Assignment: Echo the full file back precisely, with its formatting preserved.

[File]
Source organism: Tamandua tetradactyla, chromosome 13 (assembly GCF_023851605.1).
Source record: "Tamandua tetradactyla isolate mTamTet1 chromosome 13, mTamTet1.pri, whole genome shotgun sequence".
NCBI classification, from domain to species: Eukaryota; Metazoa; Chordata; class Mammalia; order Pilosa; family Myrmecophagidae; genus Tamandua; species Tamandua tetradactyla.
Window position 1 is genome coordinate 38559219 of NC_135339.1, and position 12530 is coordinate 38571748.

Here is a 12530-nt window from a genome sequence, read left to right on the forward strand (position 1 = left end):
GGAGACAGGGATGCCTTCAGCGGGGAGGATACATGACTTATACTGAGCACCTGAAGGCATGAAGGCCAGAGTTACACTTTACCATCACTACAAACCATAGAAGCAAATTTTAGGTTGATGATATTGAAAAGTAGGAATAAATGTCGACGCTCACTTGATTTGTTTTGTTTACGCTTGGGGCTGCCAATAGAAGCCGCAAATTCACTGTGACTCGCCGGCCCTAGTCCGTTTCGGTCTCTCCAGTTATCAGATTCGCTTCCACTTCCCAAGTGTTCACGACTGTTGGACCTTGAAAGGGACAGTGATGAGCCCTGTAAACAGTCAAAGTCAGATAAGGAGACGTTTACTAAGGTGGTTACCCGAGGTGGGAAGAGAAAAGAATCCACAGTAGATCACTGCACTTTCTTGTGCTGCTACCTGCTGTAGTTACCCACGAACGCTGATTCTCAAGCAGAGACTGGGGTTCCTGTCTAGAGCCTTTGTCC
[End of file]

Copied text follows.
Source organism: Tamandua tetradactyla, chromosome 13 (assembly GCF_023851605.1).
Source record: "Tamandua tetradactyla isolate mTamTet1 chromosome 13, mTamTet1.pri, whole genome shotgun sequence".
NCBI classification, from domain to species: Eukaryota; Metazoa; Chordata; class Mammalia; order Pilosa; family Myrmecophagidae; genus Tamandua; species Tamandua tetradactyla.
Window position 1 is genome coordinate 38559219 of NC_135339.1, and position 12530 is coordinate 38571748.

Here is a 12530-nt window from a genome sequence, read left to right on the forward strand (position 1 = left end):
GGAGACAGGGATGCCTTCAGCGGGGAGGATACATGACTTATACTGAGCACCTGAAGGCATGAAGGCCAGAGTTACACTTTACCATCACTACAAACCATAGAAGCAAATTTTAGGTTGATGATATTGAAAAGTAGGAATAAATGTCGACGCTCACTTGATTTGTTTTGTTTACGCTTGGGGCTGCCAATAGAAGCCGCAAATTCACTGTGACTCGCCGGCCCTAGTCCGTTTCGGTCTCTCCAGTTATCAGATTCGCTTCCACTTCCCAAGTGTTCACGACTGTTGGACCTTGAAAGGGACAGTGATGAGCCCTGTAAACAGTCAAAGTCAGATAAGGAGACGTTTACTAAGGTGGTTACCCGAGGTGGGAAGAGAAAAGAATCCACAGTAGATCACTGCACTTTCTTGTGCTGCTACCTGCTGTAGTTACCCACGAACGCTGATTCTCAAGCAGAGACTGGGGTTCCTGTCTAGAGCCTTTGTCC